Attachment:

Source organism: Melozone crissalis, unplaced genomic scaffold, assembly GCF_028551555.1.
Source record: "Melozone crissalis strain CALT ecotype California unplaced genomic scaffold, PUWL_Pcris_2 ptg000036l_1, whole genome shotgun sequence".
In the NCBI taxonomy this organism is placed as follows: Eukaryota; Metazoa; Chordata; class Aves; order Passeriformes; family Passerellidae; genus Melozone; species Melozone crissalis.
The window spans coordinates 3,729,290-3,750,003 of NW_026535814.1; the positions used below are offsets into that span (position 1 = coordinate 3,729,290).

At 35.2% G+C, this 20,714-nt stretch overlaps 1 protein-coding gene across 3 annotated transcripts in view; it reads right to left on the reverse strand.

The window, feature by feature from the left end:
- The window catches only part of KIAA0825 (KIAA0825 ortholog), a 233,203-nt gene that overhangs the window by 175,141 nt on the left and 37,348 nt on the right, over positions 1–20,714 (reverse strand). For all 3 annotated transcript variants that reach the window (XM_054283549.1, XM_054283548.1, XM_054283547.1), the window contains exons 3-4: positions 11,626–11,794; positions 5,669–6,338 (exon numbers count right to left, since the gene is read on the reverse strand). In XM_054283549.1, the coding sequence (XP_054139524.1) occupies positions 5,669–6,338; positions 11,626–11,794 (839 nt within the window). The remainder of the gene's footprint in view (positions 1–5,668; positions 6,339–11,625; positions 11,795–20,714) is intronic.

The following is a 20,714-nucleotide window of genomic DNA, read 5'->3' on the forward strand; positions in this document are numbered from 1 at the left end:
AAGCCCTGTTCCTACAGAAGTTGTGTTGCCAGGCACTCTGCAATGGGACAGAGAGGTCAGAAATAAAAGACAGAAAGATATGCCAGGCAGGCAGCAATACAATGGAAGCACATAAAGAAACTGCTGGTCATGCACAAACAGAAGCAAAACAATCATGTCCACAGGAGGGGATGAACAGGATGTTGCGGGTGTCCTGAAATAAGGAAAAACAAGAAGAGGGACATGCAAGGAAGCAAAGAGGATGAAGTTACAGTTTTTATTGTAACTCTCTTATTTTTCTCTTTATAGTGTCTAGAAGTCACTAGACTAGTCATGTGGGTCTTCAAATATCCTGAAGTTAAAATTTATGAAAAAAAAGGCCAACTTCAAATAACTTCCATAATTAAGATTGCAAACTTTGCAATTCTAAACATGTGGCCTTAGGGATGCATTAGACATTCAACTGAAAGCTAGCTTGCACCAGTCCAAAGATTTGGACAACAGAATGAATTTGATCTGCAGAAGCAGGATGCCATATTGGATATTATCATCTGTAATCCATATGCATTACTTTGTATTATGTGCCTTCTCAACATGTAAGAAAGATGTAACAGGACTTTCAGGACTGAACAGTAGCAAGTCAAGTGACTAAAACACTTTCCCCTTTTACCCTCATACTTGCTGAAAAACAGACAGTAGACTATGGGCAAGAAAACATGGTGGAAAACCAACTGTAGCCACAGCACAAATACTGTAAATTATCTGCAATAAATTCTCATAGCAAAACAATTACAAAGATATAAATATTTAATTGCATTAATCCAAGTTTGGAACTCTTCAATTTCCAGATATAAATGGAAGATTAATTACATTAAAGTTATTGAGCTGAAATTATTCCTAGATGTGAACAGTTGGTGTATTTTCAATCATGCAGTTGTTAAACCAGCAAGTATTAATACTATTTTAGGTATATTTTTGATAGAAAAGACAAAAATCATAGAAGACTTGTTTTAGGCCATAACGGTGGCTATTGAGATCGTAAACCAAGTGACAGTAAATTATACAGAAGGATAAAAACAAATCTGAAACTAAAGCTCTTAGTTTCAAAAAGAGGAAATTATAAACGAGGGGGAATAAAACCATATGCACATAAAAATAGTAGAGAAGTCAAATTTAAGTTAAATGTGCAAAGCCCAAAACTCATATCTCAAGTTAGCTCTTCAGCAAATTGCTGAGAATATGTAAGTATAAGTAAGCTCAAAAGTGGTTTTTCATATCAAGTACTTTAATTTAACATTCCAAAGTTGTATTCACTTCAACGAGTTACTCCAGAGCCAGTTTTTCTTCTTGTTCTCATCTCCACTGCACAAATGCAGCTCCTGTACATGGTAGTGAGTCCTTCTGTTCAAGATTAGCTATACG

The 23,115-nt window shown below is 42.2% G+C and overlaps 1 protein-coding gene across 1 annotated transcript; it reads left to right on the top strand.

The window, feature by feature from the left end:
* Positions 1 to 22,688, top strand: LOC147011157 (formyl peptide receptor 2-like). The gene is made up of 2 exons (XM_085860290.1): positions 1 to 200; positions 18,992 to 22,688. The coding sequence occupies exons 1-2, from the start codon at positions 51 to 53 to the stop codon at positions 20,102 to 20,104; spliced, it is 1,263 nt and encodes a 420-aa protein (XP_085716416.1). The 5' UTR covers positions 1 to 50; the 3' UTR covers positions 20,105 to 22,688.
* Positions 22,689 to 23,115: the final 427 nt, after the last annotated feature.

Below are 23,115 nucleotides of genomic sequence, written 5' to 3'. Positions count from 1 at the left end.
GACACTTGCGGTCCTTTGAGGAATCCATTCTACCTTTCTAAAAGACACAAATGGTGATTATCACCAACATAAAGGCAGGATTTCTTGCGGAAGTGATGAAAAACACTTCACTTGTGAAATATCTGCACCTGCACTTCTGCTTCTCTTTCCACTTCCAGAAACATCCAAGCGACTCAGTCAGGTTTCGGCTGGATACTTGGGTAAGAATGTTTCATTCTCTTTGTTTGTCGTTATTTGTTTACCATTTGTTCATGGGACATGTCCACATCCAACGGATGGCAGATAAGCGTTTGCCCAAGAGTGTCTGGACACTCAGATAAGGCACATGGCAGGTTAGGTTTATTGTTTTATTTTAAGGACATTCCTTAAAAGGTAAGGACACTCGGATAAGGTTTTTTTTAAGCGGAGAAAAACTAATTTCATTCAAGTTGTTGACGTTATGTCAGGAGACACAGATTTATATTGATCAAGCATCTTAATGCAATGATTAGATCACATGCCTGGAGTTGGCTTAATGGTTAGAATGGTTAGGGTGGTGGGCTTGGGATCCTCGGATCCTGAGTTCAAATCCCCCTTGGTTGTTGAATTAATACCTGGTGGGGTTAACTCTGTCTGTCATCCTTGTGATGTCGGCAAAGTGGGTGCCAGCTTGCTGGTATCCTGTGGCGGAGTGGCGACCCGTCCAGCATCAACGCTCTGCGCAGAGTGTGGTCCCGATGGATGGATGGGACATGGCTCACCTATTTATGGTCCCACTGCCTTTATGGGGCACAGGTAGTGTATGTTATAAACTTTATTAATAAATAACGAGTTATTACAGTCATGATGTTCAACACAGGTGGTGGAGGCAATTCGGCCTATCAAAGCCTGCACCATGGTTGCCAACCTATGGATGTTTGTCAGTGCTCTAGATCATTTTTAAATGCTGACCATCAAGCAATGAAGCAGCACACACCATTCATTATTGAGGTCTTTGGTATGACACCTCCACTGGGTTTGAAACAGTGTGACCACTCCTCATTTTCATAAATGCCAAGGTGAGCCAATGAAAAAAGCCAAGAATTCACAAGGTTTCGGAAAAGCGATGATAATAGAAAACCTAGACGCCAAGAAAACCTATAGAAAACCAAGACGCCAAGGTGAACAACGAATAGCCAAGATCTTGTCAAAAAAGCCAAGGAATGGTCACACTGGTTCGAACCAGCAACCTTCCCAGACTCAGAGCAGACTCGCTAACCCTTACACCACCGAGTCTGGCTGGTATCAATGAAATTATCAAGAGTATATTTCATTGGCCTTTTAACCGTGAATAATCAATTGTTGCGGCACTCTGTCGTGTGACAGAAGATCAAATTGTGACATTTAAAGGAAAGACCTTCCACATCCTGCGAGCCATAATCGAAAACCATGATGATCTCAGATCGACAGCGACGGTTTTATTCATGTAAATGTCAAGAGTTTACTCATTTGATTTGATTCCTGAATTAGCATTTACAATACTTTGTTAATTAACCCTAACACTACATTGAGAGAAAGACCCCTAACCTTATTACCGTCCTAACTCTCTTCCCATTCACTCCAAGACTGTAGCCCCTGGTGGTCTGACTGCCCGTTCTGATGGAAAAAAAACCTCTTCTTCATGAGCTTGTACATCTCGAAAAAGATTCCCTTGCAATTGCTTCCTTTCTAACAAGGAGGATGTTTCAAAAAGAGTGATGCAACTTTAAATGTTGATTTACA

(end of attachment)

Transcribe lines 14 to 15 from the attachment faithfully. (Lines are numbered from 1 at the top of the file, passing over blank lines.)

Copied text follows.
Below are 23,115 nucleotides of genomic sequence, written 5' to 3'. Positions count from 1 at the left end.
GACACTTGCGGTCCTTTGAGGAATCCATTCTACCTTTCTAAAAGACACAAATGGTGATTATCACCAACATAAAGGCAGGATTTCTTGCGGAAGTGATGAAAAACACTTCACTTGTGAAATATCTGCACCTGCACTTCTGCTTCTCTTTCCACTTCCAGAAACATCCAAGCGACTCAGTCAGGTTTCGGCTGGATACTTGGGTAAGAATGTTTCATTCTCTTTGTTTGTCGTTATTTGTTTACCATTTGTTCATGGGACATGTCCACATCCAACGGATGGCAGATAAGCGTTTGCCCAAGAGTGTCTGGACACTCAGATAAGGCACATGGCAGGTTAGGTTTATTGTTTTATTTTAAGGACATTCCTTAAAAGGTAAGGACACTCGGATAAGGTTTTTTTTAAGCGGAGAAAAACTAATTTCATTCAAGTTGTTGACGTTATGTCAGGAGACACAGATTTATATTGATCAAGCATCTTAATGCAATGATTAGATCACATGCCTGGAGTTGGCTTAATGGTTAGAATGGTTAGGGTGGTGGGCTTGGGATCCTCGGATCCTGAGTTCAAATCCCCCTTGGTTGTTGAATTAATACCTGGTGGGGTTAACTCTGTCTGTCATCCTTGTGATGTCGGCAAAGTGGGTGCCAGCTTGCTGGTATCCTGTGGCGGAGTGGCGACCCGTCCAGCATCAACGCTCTGCGCAGAGTGTGGTCCCGATGGATGGATGGGACATGGCTCACCTATTTATGGTCCCACTGCCTTTATGGGGCACAGGTAGTGTATGTTATAAACTTTATTAATAAATAACGAGTTATTACAGTCATGATGTTCAACACAGGTGGTGGAGGCAATTCGGCCTATCAAAGCCTGCACCATGGTTGCCAACCTATGGATGTTTGTCAGTGCTCTAGATCATTTTTAAATGCTGACCATCAAGCAATGAAGCAGCACACACCATTCATTATTGAGGTCTTTGGTATGACACCTCCACTGGGTTTGAAACAGTGTGACCACTCCTCATTTTCATAAATGCCAAGGTGAGCCAATGAAAAAAGCCAAGAATTCACAAGGTTTCGGAAAAGCGATGATAATAGAAAACCTAGACGCCAAGAAAACCTATAGAAAACCAAGACGCCAAGGTGAACAACGAATAGCCAAGATCTTGTCAAAAAAGCCAAGGAATGGTCACACTGGTTCGAACCAGCAACCTTCCCAGACTCAGAGCAGACTCGCTAACCCTTACACCACCGAGTCTGGCTGGTATCAATGAAATTATCAAGAGTATATTTCATTGGCCTTTTAACCGTGAATAATCAATTGTTGCGGCACTCTGTCGTGTGACAGAAGATCAAATTGTGACATTTAAAGGAAAGACCTTCCACATCCTGCGAGCCATAATCGAAAACCATGATGATCTCAGATCGACAGCGACGGTTTTATTCATGTAAATGTCAAGAGTTTACTCATTTGATTTGATTCCTGAATTAGCATTTACAATACTTTGTTAATTAACCCTAACACTACATTGAGAGAAAGACCCCTAACCTTATTACCGTCCTAACTCTCTTCCCATTCACTCCAAGACTGTAGCCCCTGGTGGTCTGACTGCCCGTTCTGATGGAAAAAAAACCTCTTCTTCATGAGCTTGTACATCTCGAAAAAGATTCCCTTGCAATTGCTTCCTTTCTAACAAGGAGGATGTTTCAAAAAGAGTGATGCAACTTTAAATGTTGATTTACA